The Northerners and the Southerners did not want to allow each other to promote their beliefs in the regained territories and obtain political power over the new lands. They advocated for their vision through the establishment of political formations. The opposition resulted in several agreements, such as the Missouri Compromise, according to which the state was allowed to preserve slavery and Maine joined the Union.

However, the event was followed by Nevada and Kansas wanting to be a part of the Union as well. The reason for this decision was that some of the citizens of the states was pro-slavery, while some groups were anti-slavery. It led to the Kansas-Nebraska Act, according to which the states could vote for becoming slave states. In addition, the Fugitive Slave Act (1850) was established, which stated that escaped slaves would be arrested and had to be returned to their Southern owners.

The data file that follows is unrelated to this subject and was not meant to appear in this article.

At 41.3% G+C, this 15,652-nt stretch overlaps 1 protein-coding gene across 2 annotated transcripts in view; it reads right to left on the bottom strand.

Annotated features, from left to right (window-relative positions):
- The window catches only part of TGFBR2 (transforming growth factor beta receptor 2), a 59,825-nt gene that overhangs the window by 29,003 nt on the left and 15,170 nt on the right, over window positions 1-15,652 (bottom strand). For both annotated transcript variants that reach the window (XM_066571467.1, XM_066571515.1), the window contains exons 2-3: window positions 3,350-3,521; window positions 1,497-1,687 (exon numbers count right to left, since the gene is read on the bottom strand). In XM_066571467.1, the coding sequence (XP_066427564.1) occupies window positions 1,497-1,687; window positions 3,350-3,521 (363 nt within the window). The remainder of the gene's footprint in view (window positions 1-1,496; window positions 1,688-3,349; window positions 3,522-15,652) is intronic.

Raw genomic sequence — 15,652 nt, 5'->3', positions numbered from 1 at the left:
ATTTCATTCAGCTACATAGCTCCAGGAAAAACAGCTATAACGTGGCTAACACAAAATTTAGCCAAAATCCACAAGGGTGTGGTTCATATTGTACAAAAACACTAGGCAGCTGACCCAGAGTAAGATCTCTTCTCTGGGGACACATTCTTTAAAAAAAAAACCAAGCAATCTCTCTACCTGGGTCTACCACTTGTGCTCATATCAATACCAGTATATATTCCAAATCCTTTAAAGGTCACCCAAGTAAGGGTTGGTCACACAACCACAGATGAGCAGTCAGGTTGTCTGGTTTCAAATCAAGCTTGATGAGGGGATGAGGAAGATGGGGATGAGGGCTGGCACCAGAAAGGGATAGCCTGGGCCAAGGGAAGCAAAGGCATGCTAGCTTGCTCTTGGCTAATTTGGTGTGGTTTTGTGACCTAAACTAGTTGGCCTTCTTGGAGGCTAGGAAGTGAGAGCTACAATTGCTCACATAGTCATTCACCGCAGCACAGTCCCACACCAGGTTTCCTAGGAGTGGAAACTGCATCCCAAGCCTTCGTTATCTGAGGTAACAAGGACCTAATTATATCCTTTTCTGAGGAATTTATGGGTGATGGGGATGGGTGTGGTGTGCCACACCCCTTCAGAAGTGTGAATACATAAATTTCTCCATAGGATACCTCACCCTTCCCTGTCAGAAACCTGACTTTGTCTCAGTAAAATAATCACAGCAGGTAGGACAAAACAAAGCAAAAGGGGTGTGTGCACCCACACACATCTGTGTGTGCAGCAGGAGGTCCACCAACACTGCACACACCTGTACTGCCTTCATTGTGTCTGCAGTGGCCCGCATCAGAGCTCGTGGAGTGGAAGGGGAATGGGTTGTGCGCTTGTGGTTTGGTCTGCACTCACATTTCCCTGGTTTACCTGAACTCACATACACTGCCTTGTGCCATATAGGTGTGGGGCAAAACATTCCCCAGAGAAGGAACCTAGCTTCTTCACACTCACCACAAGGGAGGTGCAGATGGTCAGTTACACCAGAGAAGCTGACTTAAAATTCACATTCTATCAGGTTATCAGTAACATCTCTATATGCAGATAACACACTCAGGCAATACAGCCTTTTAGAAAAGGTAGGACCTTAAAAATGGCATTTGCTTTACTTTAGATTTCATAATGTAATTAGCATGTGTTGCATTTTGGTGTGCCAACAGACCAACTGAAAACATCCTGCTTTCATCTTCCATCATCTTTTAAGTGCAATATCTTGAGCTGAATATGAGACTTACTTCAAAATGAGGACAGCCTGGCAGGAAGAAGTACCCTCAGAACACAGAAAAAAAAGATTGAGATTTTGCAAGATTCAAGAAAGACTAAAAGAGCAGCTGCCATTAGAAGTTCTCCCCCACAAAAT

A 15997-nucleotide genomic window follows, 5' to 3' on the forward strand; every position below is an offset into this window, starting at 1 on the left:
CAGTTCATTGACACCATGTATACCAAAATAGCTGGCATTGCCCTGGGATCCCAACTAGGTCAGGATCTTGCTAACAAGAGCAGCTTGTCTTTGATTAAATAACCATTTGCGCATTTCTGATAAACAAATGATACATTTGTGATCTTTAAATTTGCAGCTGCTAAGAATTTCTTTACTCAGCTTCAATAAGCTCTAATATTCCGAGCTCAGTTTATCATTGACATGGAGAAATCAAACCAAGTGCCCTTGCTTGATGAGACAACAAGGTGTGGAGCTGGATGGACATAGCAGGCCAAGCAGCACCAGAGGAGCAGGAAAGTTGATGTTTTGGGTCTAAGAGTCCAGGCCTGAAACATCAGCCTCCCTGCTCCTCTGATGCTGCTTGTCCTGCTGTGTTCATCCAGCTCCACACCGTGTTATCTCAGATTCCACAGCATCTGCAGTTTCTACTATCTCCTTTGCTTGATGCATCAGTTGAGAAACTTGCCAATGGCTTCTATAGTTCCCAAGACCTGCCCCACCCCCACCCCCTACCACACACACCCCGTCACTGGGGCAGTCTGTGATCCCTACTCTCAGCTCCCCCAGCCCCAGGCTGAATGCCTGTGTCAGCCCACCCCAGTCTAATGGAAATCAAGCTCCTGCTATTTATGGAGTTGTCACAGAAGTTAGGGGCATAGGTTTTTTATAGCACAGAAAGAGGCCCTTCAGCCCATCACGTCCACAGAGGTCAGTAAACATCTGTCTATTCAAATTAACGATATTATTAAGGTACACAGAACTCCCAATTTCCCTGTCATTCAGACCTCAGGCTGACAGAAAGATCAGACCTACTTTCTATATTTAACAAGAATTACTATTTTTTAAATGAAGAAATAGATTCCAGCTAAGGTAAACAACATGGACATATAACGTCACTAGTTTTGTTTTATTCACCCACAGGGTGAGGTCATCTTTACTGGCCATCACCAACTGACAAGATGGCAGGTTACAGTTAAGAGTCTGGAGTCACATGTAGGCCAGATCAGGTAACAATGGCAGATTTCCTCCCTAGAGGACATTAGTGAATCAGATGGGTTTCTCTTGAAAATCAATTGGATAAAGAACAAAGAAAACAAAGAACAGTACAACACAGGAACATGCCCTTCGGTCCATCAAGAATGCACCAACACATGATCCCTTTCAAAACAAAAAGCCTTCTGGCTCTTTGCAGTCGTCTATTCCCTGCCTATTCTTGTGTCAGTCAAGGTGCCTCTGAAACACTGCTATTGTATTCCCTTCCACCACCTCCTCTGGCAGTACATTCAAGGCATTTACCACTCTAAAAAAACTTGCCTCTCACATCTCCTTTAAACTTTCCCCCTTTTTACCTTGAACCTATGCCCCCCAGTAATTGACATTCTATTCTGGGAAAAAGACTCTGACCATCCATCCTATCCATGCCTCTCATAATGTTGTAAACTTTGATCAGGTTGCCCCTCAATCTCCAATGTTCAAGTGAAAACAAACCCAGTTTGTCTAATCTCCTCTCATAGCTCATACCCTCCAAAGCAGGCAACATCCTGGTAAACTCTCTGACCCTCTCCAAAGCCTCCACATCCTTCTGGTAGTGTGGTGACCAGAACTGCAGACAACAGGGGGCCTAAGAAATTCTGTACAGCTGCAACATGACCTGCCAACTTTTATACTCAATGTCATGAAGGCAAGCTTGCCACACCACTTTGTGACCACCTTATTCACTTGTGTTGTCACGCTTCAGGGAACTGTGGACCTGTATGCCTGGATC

The oppression between these two parties, as well as the unstable agreements, led to the Reform Movement established in Washington D.C. The Whigs, the political faction of the North, were considered weak and corrupt, as they seemed unable to stand for their values in front of the Democratic party of the South. Consequently, there was a rise of the Republican Party, which aimed to eliminate slavery and promoted pro-Northern interests.